Microsoft’s Mango Nails It

Microsoft hasn’t had much luck in mobile phones. Try as it might, the company has never escaped also-ran status on this front. However, based on the early reviews of Windows Phone 7.5 — formerly known as Mango — I think that’s about to change.

What the critics say

The software is unfinished, but so far, the reviewer response has ranged from cautiously optimistic — I don’t think CNET is capable of joy — to downright giddy. It seems that Microsoft has set out to delight its customers. The Wall Street Journal described the new operating system as “a mix of elegance and whimsy that’s a treat to use.” And Gizmodo’s reviewer said, “It’s almost like the phone is happy to be alive. Which kind of makes you feel happy to use it.”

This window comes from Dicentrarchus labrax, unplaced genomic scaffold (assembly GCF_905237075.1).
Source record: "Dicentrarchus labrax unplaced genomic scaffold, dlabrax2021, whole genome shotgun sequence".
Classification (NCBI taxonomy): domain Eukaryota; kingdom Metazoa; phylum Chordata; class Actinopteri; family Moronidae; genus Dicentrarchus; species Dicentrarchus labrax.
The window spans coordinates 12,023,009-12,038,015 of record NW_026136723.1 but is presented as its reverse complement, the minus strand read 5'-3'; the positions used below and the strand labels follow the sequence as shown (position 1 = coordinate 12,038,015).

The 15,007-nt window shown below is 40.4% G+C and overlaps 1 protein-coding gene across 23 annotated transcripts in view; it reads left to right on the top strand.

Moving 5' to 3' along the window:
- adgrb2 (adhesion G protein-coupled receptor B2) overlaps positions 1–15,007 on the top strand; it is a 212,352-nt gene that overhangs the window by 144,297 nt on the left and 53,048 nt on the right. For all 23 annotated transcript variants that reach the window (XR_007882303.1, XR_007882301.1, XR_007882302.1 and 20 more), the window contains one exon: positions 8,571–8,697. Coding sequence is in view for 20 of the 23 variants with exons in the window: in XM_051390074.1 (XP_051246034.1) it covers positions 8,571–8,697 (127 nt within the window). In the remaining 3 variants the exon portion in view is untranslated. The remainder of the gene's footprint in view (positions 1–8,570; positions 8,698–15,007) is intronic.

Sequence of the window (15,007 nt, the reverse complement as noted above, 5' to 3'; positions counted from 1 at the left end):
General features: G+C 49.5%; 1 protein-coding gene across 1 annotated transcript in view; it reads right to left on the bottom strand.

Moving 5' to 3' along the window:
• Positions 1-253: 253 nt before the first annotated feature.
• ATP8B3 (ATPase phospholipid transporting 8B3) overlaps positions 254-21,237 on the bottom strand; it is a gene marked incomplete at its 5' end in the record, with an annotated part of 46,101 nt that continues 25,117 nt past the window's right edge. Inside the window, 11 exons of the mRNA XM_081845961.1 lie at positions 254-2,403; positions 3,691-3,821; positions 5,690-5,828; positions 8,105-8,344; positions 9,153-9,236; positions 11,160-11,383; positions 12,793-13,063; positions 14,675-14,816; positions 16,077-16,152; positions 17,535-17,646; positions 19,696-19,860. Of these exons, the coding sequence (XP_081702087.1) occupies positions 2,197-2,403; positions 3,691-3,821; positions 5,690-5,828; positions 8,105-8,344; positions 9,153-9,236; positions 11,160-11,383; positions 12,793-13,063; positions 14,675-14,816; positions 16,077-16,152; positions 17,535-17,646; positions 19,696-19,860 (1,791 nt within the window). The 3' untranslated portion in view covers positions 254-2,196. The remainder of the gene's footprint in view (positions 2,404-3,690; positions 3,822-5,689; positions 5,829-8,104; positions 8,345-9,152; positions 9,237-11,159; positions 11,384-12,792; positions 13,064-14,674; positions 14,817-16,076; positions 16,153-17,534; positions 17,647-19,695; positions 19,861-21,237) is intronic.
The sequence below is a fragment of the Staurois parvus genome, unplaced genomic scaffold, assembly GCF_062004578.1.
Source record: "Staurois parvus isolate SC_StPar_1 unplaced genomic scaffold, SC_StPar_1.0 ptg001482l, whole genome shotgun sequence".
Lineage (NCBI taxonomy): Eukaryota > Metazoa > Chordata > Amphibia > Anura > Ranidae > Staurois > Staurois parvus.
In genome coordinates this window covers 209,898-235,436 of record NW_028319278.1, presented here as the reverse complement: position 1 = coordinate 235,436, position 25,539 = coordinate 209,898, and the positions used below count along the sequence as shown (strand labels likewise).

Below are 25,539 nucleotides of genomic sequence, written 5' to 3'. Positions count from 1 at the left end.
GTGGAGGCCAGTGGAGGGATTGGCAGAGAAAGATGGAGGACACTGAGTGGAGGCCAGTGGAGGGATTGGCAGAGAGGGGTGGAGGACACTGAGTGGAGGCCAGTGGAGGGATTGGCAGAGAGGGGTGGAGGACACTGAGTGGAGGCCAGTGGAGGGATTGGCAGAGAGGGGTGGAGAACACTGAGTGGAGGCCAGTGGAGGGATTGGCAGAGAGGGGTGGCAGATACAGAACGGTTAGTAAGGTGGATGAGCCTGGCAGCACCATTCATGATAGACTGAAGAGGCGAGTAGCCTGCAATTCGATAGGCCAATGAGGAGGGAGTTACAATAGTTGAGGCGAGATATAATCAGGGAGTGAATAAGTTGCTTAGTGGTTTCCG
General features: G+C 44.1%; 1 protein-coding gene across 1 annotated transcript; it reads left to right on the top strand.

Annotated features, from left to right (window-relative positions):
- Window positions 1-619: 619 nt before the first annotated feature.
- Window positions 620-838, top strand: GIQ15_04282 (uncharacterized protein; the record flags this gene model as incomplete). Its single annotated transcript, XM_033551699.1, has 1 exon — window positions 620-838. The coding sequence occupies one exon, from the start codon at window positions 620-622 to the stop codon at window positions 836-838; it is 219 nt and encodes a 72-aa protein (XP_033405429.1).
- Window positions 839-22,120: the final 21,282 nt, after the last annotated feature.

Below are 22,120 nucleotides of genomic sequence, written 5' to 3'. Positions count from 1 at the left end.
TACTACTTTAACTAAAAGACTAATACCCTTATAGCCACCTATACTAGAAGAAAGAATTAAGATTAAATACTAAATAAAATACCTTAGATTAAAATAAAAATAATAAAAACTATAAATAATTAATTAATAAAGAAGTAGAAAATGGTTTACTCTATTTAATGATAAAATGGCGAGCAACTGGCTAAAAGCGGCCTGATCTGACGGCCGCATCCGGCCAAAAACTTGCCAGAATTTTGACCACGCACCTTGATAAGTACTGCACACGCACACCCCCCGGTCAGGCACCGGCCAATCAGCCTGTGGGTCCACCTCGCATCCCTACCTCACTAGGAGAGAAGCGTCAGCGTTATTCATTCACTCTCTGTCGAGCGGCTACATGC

I’ve only seen pictures and videos, but I understand what the reviewers mean. Applications swing in and out of view as if you’re opening and closing doors. Click an email thread, and it pops open. It gives the impression that when you navigate around the device, you’re moving through a real space — like some kind of ever-shifting funhouse.

It looks as if Microsoft has actually crafted an innovative product here. Instead of apps, the Start Screen features an improved version of the live tiles — customizable boxes that change depending on the app they represent — that were introduced in WP7. In addition to the obvious tiles — email, messages, and the like — you can assign a tile to display the weather or keep you up to date on your friends’ Facebook and Twitter activities. You can also pin things such as apps, playlists, and pictures to the home screen for quick access

via Microsoft’s Mango Nails It (AAPL, GOOG, HPQ, MSFT, NOK, RIMM).

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